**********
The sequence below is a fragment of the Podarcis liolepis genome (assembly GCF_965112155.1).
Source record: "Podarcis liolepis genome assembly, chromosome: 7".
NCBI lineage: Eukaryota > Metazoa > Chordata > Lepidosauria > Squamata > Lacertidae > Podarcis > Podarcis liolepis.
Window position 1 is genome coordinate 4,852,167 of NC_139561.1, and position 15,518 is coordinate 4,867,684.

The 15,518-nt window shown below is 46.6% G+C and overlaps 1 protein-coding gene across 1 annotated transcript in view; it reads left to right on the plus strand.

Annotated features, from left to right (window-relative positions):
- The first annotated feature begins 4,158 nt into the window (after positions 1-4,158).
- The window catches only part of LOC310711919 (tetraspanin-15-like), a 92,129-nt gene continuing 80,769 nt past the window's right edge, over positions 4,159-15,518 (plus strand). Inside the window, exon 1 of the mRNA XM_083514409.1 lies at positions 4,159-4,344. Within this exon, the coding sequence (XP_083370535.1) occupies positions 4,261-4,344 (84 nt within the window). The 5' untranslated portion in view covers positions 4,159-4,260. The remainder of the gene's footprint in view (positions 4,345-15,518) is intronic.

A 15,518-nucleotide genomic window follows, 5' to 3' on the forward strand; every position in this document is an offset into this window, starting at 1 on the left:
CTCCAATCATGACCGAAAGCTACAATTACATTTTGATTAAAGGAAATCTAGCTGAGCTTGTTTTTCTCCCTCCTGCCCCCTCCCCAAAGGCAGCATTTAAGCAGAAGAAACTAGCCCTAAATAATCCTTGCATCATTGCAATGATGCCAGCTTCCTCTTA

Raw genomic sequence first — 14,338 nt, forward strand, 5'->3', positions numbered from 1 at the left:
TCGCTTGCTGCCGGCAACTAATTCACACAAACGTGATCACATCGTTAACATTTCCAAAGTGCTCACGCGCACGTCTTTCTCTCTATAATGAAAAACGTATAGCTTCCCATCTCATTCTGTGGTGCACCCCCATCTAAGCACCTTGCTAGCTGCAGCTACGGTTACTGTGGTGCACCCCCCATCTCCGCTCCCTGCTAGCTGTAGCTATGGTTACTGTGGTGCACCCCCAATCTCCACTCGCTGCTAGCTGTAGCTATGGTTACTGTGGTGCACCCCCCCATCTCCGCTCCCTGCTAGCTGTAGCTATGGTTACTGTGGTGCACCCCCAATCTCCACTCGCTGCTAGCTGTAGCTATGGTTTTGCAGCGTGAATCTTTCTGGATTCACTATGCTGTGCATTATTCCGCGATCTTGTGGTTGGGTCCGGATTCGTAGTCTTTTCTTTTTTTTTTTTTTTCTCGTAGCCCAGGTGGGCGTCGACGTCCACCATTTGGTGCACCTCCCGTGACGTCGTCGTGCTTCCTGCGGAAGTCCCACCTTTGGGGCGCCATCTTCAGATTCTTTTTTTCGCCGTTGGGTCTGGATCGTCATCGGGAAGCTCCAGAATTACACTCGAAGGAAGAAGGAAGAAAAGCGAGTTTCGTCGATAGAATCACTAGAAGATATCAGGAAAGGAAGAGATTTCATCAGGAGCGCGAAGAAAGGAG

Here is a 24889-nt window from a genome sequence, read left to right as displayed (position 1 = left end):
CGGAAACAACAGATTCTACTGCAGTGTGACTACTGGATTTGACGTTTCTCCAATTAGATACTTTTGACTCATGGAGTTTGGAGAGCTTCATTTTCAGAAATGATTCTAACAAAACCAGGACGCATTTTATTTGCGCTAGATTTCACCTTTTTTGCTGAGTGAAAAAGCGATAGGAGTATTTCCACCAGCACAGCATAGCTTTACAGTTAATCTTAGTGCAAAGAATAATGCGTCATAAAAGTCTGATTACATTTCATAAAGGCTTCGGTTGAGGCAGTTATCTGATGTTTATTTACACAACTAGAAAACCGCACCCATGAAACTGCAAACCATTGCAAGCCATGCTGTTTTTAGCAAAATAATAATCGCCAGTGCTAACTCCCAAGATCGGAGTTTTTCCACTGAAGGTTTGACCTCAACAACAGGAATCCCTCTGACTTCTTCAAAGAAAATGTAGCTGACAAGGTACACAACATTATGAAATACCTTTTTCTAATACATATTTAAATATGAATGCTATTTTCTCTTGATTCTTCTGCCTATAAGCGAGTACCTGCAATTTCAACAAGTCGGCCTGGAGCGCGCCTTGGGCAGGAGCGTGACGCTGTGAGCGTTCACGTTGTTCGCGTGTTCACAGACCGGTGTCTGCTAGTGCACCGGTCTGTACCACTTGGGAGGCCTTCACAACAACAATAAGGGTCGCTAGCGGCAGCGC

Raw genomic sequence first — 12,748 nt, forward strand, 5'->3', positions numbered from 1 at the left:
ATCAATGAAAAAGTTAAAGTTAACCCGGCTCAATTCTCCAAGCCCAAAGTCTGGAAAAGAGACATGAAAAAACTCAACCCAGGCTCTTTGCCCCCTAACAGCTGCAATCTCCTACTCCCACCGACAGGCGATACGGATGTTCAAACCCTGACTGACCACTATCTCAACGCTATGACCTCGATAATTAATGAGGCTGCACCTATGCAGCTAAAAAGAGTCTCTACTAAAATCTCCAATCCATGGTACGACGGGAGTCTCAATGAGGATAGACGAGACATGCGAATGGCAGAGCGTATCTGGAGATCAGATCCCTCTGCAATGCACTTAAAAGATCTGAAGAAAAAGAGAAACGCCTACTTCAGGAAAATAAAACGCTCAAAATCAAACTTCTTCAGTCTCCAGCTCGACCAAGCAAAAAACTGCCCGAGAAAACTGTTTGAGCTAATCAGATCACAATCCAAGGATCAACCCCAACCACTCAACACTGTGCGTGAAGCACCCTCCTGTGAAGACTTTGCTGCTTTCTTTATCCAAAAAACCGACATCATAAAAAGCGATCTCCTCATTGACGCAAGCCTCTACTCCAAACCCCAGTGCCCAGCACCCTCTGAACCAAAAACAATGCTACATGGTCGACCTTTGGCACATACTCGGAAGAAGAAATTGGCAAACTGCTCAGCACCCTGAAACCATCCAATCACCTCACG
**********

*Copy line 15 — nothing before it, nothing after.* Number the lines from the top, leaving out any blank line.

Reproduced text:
Raw genomic sequence first — 12,748 nt, forward strand, 5'->3', positions numbered from 1 at the left: